Whose side are you on? The puncher or the punched? What if we said you could choose both?
Miguel Ángel López certainly caused a commotion on Saturday when he took a few well-aimed swings at a spectator who inadvertently impeded him on the final climb of this year’s Giro d’Italia. Alternatively, an idiot finally got what he deserved when he got in the way of the race.
The UCI then made things worse by ignoring their own regulations and letting López off the hook. Or, the jury allowed reason, sanity and righteousness to prevail when they decided against imposing a sanction on the Colombian for what they correctly judged a “human reaction”.
Centrism is very unfashionable these days, and the room for nuance in our discourse is shoe box sized at best. But is it possible that neither of these positions is the correct one? That a just verdict may in fact resemble a combination of both? Might both parties even deserve some sympathy?
For it seems fair to assume that rider and fan were caught up in the excitement, stress and heat of the moment.
You can argue, if you like, that the spectator started it when he decided to run alongside the riders but 999 times out of 1000, it’s an action results in no harm done to the race. We’re not condoning or encouraging behaviour of that kind, but there’s a very small part of us that thinks it adds to the televisual spectacle as well. It’s impossible to imagine that this individual would have intended to knock off López, either.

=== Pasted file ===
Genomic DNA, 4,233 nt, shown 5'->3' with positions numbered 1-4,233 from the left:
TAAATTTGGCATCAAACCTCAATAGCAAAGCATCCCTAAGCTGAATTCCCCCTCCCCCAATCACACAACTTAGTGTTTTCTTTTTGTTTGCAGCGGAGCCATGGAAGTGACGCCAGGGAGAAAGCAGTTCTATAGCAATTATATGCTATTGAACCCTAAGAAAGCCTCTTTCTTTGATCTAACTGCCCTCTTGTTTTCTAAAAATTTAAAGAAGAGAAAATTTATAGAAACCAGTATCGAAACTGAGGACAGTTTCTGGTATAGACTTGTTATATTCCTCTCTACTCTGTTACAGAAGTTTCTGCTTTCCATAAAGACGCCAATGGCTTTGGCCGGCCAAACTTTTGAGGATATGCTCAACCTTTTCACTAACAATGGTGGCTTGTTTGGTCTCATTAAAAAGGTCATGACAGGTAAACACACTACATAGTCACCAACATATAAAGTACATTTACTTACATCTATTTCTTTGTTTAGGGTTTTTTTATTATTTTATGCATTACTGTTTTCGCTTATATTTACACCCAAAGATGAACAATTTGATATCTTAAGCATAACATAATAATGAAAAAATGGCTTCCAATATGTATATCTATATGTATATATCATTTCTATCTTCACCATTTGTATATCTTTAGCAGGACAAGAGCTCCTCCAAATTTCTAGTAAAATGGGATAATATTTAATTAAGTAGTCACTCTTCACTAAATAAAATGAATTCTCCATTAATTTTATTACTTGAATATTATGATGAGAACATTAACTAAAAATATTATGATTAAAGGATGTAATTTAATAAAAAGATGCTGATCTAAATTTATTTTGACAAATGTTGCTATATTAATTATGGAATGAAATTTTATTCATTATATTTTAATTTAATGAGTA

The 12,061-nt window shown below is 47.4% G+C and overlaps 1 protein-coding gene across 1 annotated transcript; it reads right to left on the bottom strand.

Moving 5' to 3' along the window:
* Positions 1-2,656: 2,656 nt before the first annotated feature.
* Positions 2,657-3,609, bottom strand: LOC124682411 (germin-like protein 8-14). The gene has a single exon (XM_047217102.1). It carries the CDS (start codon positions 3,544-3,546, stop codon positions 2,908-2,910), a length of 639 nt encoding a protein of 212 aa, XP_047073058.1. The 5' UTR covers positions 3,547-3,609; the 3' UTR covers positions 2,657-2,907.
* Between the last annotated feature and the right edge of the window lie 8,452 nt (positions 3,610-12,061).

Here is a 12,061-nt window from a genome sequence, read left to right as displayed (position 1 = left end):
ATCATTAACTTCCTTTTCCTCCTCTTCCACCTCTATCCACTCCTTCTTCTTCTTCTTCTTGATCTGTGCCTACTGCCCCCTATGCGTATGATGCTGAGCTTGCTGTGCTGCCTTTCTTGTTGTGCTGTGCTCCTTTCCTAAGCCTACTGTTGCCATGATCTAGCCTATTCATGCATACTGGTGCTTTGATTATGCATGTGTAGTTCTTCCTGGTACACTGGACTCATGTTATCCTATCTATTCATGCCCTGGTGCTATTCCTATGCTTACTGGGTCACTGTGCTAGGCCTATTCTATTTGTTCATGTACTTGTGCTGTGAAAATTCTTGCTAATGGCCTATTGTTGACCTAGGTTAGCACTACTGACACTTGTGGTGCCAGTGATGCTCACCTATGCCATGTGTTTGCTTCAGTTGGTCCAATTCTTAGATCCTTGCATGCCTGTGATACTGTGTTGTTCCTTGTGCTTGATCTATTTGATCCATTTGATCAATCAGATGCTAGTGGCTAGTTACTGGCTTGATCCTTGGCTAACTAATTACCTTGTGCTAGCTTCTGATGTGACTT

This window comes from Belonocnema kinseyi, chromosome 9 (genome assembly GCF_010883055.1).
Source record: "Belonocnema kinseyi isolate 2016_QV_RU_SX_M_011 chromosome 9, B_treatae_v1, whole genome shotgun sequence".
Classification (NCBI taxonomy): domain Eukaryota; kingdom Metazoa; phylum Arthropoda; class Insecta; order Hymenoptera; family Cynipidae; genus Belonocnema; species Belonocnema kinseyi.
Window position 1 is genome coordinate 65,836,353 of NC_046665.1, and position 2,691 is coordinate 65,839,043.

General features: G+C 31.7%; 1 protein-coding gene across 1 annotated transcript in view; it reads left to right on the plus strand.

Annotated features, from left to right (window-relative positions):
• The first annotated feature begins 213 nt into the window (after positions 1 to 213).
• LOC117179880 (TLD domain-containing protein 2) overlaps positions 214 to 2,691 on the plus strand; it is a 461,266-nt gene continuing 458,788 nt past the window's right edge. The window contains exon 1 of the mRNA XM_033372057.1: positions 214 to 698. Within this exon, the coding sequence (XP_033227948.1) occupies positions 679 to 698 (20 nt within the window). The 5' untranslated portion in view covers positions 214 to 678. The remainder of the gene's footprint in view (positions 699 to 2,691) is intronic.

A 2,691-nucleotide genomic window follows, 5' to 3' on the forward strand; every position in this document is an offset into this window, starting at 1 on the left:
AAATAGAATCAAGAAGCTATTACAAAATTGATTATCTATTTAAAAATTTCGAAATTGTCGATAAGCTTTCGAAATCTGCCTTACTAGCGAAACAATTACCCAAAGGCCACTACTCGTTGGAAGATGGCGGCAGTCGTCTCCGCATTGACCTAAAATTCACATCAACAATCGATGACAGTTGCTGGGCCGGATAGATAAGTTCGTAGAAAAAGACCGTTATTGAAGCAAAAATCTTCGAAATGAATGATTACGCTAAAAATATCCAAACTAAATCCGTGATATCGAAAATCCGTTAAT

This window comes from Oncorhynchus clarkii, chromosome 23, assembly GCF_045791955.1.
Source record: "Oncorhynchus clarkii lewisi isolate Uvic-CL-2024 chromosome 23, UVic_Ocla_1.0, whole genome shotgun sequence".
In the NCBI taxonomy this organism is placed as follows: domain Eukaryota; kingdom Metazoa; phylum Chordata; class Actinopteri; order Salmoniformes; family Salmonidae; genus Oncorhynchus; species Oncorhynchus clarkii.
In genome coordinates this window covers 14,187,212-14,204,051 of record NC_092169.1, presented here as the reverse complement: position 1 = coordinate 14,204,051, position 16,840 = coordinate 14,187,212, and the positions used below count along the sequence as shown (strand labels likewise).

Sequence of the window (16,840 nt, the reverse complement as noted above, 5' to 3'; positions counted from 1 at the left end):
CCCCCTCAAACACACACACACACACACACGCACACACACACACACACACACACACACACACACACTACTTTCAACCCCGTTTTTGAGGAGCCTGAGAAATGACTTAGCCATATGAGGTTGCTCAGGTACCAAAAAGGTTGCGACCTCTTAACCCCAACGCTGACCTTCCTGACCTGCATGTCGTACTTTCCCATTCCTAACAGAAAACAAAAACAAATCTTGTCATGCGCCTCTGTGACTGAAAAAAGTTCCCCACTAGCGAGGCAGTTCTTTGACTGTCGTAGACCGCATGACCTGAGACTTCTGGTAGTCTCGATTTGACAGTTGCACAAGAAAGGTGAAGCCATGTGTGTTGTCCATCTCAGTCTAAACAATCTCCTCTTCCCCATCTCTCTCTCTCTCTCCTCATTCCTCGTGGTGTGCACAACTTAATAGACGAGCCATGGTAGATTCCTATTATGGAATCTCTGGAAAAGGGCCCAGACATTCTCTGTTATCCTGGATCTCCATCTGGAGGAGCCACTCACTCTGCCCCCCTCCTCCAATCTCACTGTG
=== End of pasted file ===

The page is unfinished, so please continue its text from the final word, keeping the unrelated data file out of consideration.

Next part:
Was the reaction of the Astana rider understandable? Of course it was. Can we imagine ourselves behaving similarly in even remotely similar circumstances? Absolutely.
Both individuals, we suspect, would go back in time and undo their respective actions if they could. Superman has already apologised. Nobody seems to have found the (reportedly Slovenian) fan who he swatted to extract a quote but it seems likely that he might be feeling somewhat remorseful (not to mention sore) as well. Surely there’s a fluffy little “reunion”-style story to be told there one day?
Read: Has the Tour de France fallen victim to the selfie generation?
No-one wants to see someone kicked out of a race but the letter of the law states that “acts of violence” by a rider “towards any other person [than a fellow rider]” will lead to “elimination and a 200[Swiss franc] fine”. There’s nothing currently in the rulebook that provides exception for provocation.
Even if you think there should be. Just as the Tour is the Tour, the law is the law. It can only be deemed fair – indeed it can only function – if it is applied without fear or favour. Fat chance with the UCI, you might (reasonably) think, but we can hope.
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